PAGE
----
What are the priorities to address these animal welfare challenges?
The RSPCA has identified 11 priorities in the meat chicken industry to address these challenges, with the aim of ensuring all chickens experience good animal welfare throughout their lives. These priorities are listed below. To read more about the challenges and priorities for good animal welfare in the meat chicken industry click here.
|1. Genetics||Breeding programs prioritise traits that optimise welfare and focus on improving mobility and skeletal health and decreasing cardiovascular and metabolic issues. Slower-growing breeds are increasingly represented within the Australian commercial flock.|
|2. Stocking density||Meat chickens are provided with their optimal space requirements throughout their lives, so all birds can move around freely and perform natural behaviours such as perching, foraging and dust bathing.|
|3. Housing||Meat chickens are housed in conditions that ensure bird comfort and provide them with the opportunity to perform natural behaviours, including: natural light or light of a broad-spectrum equivalent to natural light adequate ventilation to maintain air quality and shed temperatures litter of a preferred substrate and that is actively managed to maintain litter quality. In addition to indoor housing, birds are provided with climate-appropriate veranda and/or outdoor access that offers shelter and further opportunities to perform natural behaviours.|
|4. Enrichment||Meat chickens are housed in complex environments and provided with effective environmental enrichment and perches that promote natural behaviours and positive experiences.|
|5. Handling||Meat chickens are handled using low-stress, best-practice handling methods that promote positive human-animal interactions by skilled stockpersons who are specifically trained in poultry welfare.|
|6. On-farm euthanasia||On-farm euthanasia methods involve minimal handling and result in loss of consciousness in a way that birds do not experience pain or distress prior to death.|
|7. Depopulation||Meat chickens are picked up using an all-in all-out system so that only a single depopulation of each shed is required.|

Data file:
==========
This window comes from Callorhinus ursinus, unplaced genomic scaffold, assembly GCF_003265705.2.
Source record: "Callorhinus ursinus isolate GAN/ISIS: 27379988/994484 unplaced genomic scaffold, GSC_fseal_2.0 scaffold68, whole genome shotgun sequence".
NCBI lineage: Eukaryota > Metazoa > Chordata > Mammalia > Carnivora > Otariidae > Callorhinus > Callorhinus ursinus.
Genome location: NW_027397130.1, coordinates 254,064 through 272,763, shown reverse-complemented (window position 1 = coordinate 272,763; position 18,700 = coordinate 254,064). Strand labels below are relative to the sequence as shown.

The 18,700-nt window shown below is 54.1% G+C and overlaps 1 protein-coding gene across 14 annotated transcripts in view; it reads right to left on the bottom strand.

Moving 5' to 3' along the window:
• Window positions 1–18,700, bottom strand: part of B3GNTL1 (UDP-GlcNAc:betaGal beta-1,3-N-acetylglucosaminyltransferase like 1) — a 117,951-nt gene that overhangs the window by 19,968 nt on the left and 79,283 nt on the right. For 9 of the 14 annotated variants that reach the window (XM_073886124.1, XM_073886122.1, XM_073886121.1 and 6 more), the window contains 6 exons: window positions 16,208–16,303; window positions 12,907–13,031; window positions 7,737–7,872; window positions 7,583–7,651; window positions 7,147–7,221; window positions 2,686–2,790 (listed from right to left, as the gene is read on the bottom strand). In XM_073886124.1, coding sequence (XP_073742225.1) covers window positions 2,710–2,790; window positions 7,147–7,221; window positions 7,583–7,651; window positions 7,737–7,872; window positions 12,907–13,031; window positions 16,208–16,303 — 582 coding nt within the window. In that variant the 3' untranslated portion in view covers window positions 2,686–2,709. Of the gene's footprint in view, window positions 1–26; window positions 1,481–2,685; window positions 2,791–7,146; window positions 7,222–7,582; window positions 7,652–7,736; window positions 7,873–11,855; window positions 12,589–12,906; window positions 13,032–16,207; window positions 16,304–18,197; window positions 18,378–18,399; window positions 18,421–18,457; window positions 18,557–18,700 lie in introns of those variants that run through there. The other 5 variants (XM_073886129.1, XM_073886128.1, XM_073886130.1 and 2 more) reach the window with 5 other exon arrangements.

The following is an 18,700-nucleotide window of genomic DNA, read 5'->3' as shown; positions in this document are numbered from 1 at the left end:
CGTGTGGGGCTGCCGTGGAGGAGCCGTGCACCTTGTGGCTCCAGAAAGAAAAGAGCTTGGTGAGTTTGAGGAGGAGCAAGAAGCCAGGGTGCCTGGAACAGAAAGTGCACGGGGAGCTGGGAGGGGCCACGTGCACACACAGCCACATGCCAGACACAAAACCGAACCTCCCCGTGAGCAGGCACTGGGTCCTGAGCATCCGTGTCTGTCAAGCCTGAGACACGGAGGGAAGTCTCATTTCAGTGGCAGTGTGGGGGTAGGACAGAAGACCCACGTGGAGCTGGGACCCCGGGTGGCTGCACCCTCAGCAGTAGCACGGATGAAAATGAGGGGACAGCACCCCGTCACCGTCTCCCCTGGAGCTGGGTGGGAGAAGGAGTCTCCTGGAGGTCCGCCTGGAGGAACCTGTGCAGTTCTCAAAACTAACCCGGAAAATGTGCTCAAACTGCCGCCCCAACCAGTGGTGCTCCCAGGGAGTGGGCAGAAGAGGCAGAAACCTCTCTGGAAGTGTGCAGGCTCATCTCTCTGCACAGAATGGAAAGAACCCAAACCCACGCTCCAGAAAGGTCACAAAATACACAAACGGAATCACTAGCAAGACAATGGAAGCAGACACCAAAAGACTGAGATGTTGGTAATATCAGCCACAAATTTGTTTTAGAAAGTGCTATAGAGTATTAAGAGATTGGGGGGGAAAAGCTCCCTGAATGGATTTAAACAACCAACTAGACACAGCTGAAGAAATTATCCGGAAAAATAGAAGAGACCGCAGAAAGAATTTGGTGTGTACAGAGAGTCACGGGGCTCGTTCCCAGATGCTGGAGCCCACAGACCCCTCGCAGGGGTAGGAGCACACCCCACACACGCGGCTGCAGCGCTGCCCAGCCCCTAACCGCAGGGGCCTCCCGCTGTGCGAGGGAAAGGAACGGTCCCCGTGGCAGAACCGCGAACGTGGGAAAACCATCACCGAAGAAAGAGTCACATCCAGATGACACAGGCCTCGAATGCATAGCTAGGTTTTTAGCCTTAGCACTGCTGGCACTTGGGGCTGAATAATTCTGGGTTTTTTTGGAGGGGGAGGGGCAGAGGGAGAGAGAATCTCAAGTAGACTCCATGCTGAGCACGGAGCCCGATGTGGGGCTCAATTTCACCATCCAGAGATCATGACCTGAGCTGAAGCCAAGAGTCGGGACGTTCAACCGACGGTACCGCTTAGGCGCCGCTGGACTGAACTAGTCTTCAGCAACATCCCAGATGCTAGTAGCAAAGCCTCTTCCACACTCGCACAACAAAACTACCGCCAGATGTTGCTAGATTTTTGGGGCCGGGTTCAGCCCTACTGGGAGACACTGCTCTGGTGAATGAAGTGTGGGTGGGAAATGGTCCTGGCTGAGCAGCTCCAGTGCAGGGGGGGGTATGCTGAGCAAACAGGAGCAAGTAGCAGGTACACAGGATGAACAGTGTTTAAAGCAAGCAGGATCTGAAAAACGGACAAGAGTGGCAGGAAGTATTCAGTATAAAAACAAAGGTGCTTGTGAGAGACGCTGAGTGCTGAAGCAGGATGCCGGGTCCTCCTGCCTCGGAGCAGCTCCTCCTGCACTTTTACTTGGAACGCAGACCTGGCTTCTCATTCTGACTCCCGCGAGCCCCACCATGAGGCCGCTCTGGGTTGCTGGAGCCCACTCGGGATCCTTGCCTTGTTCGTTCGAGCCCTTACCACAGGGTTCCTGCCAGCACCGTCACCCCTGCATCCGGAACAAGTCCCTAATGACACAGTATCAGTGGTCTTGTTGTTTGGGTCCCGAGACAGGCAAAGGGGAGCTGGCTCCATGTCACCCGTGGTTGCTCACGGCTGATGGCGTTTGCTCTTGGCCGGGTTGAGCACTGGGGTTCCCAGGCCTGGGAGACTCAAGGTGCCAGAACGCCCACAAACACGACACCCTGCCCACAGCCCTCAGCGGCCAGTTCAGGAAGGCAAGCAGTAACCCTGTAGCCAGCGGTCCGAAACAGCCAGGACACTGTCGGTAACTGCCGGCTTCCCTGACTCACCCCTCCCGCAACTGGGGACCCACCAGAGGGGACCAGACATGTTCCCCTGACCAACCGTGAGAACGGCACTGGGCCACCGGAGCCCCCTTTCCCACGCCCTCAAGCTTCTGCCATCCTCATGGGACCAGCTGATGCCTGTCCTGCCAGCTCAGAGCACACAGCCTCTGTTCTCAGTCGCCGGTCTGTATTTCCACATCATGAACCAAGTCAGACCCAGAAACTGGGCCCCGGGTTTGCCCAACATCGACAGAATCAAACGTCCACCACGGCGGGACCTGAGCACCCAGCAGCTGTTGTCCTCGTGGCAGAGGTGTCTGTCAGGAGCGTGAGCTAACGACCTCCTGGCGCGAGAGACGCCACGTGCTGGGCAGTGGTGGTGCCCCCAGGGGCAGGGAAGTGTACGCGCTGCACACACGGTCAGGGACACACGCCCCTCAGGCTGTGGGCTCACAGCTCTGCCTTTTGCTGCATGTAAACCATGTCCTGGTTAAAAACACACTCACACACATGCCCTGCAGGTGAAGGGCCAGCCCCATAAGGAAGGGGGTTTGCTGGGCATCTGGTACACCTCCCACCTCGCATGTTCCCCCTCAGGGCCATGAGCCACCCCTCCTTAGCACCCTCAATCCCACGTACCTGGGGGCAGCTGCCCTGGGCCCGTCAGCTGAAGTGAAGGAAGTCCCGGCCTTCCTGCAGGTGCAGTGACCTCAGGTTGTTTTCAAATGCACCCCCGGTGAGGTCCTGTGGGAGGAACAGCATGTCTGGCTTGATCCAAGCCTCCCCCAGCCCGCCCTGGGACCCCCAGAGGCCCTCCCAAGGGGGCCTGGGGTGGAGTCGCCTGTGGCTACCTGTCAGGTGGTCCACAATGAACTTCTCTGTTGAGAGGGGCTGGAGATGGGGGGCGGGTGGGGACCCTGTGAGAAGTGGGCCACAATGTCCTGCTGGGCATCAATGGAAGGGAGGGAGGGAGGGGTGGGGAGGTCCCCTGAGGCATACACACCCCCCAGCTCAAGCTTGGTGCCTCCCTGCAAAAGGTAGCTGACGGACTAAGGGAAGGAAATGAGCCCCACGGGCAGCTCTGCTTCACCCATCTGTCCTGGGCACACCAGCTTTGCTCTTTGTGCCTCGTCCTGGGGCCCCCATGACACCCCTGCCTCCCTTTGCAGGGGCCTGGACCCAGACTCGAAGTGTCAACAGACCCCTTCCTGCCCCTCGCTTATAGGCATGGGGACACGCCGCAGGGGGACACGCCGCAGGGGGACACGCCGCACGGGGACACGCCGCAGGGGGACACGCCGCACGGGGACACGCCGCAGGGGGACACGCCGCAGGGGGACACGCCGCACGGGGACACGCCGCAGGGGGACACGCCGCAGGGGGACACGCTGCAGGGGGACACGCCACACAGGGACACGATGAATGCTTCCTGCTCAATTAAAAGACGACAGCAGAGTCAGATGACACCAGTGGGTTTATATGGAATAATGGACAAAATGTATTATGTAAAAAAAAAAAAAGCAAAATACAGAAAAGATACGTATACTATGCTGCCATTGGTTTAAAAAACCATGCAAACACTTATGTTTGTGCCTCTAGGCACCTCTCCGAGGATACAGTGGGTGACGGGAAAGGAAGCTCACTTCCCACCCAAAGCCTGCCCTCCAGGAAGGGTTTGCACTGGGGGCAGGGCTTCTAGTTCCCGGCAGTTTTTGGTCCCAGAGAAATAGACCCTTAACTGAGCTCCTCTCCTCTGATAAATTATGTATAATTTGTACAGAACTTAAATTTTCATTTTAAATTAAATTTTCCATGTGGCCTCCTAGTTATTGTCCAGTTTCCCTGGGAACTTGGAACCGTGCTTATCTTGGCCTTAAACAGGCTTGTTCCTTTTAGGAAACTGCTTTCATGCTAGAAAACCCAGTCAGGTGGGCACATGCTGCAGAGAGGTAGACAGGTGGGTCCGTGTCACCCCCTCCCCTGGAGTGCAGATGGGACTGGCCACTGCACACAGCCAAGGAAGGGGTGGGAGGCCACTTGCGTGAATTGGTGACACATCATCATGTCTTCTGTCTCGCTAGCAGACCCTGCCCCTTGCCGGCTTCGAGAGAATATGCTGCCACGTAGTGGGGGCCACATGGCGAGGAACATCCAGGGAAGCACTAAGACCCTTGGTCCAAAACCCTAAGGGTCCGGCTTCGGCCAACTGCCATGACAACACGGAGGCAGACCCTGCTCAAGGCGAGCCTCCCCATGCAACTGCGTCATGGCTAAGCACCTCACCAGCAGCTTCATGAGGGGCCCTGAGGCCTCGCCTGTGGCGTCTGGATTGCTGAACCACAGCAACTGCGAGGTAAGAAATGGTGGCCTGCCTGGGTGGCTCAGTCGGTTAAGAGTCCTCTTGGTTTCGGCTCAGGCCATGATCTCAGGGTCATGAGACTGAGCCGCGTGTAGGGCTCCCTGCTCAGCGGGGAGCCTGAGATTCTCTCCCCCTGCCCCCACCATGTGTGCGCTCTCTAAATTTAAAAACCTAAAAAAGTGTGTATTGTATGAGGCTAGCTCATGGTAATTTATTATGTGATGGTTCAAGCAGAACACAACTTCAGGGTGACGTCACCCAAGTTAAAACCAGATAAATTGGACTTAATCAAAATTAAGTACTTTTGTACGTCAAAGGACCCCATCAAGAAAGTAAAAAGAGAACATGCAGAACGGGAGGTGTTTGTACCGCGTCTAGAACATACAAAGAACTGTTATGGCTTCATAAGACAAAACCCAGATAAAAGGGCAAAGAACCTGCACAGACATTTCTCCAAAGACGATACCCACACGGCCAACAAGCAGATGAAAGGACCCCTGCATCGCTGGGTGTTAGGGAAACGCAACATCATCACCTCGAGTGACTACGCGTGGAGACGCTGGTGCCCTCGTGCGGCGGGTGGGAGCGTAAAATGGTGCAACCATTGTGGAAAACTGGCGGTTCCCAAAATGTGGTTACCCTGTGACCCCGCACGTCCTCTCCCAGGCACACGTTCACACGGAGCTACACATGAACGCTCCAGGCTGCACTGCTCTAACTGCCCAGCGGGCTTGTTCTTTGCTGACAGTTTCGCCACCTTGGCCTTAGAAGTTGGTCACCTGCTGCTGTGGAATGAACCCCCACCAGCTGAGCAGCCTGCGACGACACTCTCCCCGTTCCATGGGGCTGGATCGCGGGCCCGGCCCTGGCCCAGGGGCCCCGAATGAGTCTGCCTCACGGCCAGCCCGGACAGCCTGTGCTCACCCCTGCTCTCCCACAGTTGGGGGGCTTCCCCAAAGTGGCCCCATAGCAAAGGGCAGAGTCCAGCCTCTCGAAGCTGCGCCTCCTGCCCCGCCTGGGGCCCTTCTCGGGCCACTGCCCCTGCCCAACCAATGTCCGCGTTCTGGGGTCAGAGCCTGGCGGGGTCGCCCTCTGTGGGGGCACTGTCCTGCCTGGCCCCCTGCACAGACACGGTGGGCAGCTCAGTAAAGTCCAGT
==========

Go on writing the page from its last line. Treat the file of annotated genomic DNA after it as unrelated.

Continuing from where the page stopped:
|8. Transport||Meat chickens are transported in vehicles that provide sufficient space and are equipped with ventilation systems that ensure bird comfort and minimise the risk of thermal stress during transport.|
|9. Stunning and slaughter||Meat chickens are stunned and slaughtered using methods which eliminate the handling and shackling of conscious birds. Meat chickens are effectively stunned prior to slaughter without pain or distress.|
|10. Hatchery||Eggs and chicks are managed in a way that ensures good chick welfare.|
|11. Breeder birds||Breeding programs prioritise traits that optimise welfare, including addressing obesity in breeder birds.|
What else can be done?
By choosing products farmed to higher welfare standards and supporting farming practices that prioritise animal welfare, we can all make a positive difference to the way farm animals are treated and give them a life worth living.
Through the RSPCA Approved Farming Scheme, the RSPCA works closely with farmers committed to raising meat chickens to higher animal welfare standards. Meat chicken growers farming to the RSPCA Approved Farming Scheme standard are already on a pathway of continuous improvement and working towards addressing the challenges described. Since releasing our first animal welfare standards for meat chickens in 2010, more than 2.5 billion chickens have benefitted from better conditions on farm.
Addressing all the priorities outlined here will inevitably result in a higher cost of raising, transporting and slaughtering meat chickens. As a result, consumers who expect good standards of animal welfare should also expect to pay more for chicken meat products to support the investment required to achieve higher welfare standards for meat chickens.